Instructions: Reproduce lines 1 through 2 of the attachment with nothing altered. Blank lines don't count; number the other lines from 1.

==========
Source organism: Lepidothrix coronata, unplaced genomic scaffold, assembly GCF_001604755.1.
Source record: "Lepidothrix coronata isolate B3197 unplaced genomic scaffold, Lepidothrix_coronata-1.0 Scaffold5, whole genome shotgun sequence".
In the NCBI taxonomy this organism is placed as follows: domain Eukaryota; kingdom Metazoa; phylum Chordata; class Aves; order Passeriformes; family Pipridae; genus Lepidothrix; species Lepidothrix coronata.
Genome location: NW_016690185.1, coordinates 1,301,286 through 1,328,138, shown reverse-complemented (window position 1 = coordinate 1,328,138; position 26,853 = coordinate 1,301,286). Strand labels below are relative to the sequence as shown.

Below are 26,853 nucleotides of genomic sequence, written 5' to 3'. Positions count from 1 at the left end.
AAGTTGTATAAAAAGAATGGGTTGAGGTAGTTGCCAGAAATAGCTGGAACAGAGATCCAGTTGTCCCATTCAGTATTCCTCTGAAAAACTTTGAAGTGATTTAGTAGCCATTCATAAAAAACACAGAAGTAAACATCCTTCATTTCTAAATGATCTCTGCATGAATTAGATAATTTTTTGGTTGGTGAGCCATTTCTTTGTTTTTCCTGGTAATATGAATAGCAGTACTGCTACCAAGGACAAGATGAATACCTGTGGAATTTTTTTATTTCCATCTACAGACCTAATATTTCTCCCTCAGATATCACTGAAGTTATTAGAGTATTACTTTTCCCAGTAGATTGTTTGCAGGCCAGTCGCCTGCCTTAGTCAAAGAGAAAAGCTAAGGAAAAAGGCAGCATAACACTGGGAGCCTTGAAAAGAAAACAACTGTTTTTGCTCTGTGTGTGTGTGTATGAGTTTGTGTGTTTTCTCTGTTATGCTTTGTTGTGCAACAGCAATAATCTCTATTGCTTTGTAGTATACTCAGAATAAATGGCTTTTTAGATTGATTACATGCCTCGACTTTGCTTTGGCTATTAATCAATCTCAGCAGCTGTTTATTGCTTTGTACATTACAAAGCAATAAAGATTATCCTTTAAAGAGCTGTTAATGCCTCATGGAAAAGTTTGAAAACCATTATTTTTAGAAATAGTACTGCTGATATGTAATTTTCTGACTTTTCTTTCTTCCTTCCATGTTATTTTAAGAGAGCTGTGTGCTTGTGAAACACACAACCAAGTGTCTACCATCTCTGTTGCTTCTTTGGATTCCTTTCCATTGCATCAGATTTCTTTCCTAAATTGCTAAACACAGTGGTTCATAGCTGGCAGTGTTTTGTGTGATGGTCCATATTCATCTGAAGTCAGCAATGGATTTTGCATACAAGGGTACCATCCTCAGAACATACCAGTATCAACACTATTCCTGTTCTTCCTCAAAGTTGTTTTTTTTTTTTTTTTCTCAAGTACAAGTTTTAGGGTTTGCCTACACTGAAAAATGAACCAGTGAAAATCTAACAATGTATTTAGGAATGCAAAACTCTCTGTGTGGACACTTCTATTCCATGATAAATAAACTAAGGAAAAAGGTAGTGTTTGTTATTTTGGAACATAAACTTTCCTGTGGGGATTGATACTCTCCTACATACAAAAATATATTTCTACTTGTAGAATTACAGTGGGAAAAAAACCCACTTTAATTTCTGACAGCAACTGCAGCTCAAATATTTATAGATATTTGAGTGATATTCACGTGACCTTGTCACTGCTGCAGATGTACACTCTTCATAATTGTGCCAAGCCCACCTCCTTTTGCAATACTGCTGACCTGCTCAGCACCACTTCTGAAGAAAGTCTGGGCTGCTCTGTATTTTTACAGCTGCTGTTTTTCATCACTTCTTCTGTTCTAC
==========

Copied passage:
Source organism: Lepidothrix coronata, unplaced genomic scaffold, assembly GCF_001604755.1.
Source record: "Lepidothrix coronata isolate B3197 unplaced genomic scaffold, Lepidothrix_coronata-1.0 Scaffold5, whole genome shotgun sequence".